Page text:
Luke 13:22-30 – In direct contradiction of our cultural mantra today that everyone is essentially good, Jesus makes it clear this is not the case by a long shot. Our random and inconsistent and selfish acts of kindness to others are hardly the holiness and righteousness our Lord created us for! Moreover, Jesus makes it plain that not even all those who consider them to be his people are actually his people! Some of those who think they are followers of Christ are in fact not, and will be denied entrance to eternity. Simply having your name on the membership roster at church does not make you a follower of Christ. Relying exclusively on the grace of your baptism when the entire rest of your life has been lived in denial or ignorance of that baptism does not automatically include you in the redeemed.

Does Jesus seek here to rattle our faith? Of course not. But He does intend that we should consider our faith soberly and seriously, and we should be active – striving – in our lives of faith to take seriously the Word of God as it guides and directs. The life of faith is never one of rest and satisfaction. While we don’t live in fear and anxiety, neither do we reach a place where we ‘retire’ from an active faith, assuming that all we’ve done already is enough to sustain our faith in Christ. It is not simply the young who can wander away from the faith through spiritual apathy – it happens to the elderly as well!

Each day, each week should be a celebration of Christ’s work on our behalf and the Holy Spirit’s continued work within us. Each day and week should include times of self-examination. Are we apathetic or anemic? Do we prefer our little creature comforts over the Word of God and his Sacraments? Do we assume that we’re good enough, and no longer need these things, or that God doesn’t really provide them to us for good reason? These are dangerous paths to wander down. Our works do not save us, but how we prioritize our time and money and thoughts goes a long way towards showing us what really matters in our lives.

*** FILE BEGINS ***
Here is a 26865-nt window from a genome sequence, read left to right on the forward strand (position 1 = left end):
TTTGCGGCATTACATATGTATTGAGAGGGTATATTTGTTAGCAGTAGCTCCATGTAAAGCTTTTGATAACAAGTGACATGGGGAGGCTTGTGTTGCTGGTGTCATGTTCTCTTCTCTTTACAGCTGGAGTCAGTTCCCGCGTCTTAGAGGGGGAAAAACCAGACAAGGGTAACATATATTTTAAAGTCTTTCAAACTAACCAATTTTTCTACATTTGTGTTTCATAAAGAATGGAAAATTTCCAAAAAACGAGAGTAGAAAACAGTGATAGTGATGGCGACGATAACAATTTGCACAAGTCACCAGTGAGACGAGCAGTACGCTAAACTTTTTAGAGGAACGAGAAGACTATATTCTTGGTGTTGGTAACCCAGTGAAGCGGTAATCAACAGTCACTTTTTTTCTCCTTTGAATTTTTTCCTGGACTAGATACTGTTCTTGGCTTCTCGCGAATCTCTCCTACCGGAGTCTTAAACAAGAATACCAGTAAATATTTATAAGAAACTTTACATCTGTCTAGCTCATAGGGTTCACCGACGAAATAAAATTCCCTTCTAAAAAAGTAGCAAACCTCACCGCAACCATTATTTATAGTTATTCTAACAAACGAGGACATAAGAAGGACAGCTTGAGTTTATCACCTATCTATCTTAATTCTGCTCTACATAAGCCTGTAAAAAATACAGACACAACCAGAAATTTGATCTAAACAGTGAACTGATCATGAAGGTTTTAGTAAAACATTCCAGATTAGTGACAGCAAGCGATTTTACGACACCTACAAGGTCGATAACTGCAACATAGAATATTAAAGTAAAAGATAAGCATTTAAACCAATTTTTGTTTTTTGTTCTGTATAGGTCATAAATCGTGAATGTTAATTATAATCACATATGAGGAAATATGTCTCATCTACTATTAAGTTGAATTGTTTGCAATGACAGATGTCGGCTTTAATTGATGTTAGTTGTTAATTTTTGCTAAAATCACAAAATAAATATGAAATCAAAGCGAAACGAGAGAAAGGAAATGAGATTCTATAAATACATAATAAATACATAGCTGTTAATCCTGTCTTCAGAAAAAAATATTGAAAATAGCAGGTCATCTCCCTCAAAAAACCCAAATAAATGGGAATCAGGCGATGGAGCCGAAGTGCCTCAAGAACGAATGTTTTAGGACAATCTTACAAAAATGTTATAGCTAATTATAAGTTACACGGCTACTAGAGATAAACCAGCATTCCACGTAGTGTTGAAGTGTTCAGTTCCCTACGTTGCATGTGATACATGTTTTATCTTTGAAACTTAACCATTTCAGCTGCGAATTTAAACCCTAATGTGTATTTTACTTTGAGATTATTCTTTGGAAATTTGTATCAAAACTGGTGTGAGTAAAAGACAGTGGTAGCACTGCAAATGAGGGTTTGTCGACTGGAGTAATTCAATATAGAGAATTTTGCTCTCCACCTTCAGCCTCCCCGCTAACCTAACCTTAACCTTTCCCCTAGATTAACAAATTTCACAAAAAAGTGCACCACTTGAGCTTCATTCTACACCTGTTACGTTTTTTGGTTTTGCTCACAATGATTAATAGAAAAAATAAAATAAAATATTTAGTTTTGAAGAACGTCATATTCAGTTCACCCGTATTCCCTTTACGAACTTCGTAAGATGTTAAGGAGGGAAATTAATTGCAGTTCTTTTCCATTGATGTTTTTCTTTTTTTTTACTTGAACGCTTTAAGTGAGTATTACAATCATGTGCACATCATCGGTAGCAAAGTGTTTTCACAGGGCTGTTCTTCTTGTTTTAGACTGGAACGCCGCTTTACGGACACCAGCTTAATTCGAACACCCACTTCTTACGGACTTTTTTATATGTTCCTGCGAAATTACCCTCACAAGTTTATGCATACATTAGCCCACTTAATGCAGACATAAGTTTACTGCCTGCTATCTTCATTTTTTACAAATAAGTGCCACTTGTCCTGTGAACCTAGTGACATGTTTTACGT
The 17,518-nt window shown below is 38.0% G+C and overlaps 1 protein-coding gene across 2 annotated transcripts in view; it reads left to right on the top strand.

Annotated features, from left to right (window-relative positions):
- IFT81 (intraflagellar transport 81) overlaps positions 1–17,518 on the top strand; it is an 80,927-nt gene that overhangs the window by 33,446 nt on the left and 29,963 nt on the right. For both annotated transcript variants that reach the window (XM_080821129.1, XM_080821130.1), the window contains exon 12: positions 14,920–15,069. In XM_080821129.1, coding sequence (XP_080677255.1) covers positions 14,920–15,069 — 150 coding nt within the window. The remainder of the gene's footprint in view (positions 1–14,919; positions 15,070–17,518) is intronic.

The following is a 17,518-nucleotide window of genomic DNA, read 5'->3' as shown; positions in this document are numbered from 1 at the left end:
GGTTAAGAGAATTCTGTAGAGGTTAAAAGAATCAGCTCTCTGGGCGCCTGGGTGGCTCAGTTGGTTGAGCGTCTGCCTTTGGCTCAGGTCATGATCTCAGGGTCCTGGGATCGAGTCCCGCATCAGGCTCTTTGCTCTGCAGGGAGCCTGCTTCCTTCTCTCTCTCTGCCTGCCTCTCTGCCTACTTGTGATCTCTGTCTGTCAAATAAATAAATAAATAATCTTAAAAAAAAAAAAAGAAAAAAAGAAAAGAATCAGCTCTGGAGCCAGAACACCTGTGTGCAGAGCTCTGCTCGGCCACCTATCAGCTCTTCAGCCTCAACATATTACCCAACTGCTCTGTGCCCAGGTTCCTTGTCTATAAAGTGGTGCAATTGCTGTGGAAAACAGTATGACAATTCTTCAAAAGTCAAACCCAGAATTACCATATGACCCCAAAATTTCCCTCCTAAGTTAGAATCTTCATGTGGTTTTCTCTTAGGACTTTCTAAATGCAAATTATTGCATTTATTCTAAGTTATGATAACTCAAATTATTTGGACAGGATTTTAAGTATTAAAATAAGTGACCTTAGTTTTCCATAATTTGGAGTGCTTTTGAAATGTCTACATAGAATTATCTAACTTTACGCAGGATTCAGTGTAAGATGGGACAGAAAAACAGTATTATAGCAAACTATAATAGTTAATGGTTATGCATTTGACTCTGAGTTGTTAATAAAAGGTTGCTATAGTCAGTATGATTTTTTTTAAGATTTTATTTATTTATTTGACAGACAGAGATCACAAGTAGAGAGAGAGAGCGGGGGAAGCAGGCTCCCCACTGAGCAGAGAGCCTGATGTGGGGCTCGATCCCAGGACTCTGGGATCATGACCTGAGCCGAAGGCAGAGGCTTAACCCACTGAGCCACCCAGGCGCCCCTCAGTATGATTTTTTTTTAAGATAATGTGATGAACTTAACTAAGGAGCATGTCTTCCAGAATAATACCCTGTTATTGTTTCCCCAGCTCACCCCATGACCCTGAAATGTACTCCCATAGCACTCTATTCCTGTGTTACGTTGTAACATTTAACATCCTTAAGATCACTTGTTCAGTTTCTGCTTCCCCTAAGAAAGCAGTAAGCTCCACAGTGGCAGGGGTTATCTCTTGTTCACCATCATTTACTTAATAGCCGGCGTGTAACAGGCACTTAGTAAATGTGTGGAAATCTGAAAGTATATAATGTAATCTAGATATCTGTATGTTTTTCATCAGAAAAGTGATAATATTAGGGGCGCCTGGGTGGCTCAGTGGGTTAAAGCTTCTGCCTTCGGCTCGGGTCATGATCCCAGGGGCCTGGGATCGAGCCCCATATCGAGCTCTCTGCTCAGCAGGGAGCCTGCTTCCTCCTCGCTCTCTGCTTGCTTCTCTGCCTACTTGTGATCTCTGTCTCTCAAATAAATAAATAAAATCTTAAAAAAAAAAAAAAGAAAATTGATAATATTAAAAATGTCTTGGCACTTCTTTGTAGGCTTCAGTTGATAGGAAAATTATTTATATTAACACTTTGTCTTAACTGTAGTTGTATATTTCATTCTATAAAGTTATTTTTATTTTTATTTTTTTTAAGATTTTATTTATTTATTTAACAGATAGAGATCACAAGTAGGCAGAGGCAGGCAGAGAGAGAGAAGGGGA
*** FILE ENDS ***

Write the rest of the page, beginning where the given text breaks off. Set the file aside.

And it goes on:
The road is, in fact, narrow. Not because God’s grace is limited, but because our sinfulness is so deadly real and serious that it continually strives to lead us away from that narrow road into fields of poppies (or worse yet, flying monkeys!) that ultimately prove to be dangerous and even fatal. Together, the people of God set our eyes on the promised new Jerusalem and the Word of God that alone can lead us through the sinfulness of this world and the sinfulness of our own heart by the power of the death and resurrection of the Son of God to life everlasting.